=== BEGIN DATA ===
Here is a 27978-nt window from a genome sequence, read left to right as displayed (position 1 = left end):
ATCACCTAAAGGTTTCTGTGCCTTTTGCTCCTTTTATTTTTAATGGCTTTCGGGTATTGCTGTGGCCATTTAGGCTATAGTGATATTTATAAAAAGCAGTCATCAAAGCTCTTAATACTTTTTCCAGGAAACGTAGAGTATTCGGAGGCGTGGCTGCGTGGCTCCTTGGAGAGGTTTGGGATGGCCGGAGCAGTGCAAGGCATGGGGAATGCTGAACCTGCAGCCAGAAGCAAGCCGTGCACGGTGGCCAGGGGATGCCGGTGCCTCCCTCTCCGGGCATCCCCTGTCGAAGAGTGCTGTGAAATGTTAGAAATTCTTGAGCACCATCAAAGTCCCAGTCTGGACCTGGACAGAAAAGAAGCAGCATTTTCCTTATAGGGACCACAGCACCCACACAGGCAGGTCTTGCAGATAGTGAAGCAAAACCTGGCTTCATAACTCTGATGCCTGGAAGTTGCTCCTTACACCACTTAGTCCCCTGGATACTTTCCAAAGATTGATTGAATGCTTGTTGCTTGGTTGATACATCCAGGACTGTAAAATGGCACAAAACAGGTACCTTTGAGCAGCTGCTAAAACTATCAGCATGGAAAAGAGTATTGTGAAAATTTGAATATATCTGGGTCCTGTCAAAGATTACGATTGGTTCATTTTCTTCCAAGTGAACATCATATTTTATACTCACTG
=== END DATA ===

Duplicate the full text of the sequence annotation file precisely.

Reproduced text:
Here is a 27978-nt window from a genome sequence, read left to right as displayed (position 1 = left end):
ATCACCTAAAGGTTTCTGTGCCTTTTGCTCCTTTTATTTTTAATGGCTTTCGGGTATTGCTGTGGCCATTTAGGCTATAGTGATATTTATAAAAAGCAGTCATCAAAGCTCTTAATACTTTTTCCAGGAAACGTAGAGTATTCGGAGGCGTGGCTGCGTGGCTCCTTGGAGAGGTTTGGGATGGCCGGAGCAGTGCAAGGCATGGGGAATGCTGAACCTGCAGCCAGAAGCAAGCCGTGCACGGTGGCCAGGGGATGCCGGTGCCTCCCTCTCCGGGCATCCCCTGTCGAAGAGTGCTGTGAAATGTTAGAAATTCTTGAGCACCATCAAAGTCCCAGTCTGGACCTGGACAGAAAAGAAGCAGCATTTTCCTTATAGGGACCACAGCACCCACACAGGCAGGTCTTGCAGATAGTGAAGCAAAACCTGGCTTCATAACTCTGATGCCTGGAAGTTGCTCCTTACACCACTTAGTCCCCTGGATACTTTCCAAAGATTGATTGAATGCTTGTTGCTTGGTTGATACATCCAGGACTGTAAAATGGCACAAAACAGGTACCTTTGAGCAGCTGCTAAAACTATCAGCATGGAAAAGAGTATTGTGAAAATTTGAATATATCTGGGTCCTGTCAAAGATTACGATTGGTTCATTTTCTTCCAAGTGAACATCATATTTTATACTCACTG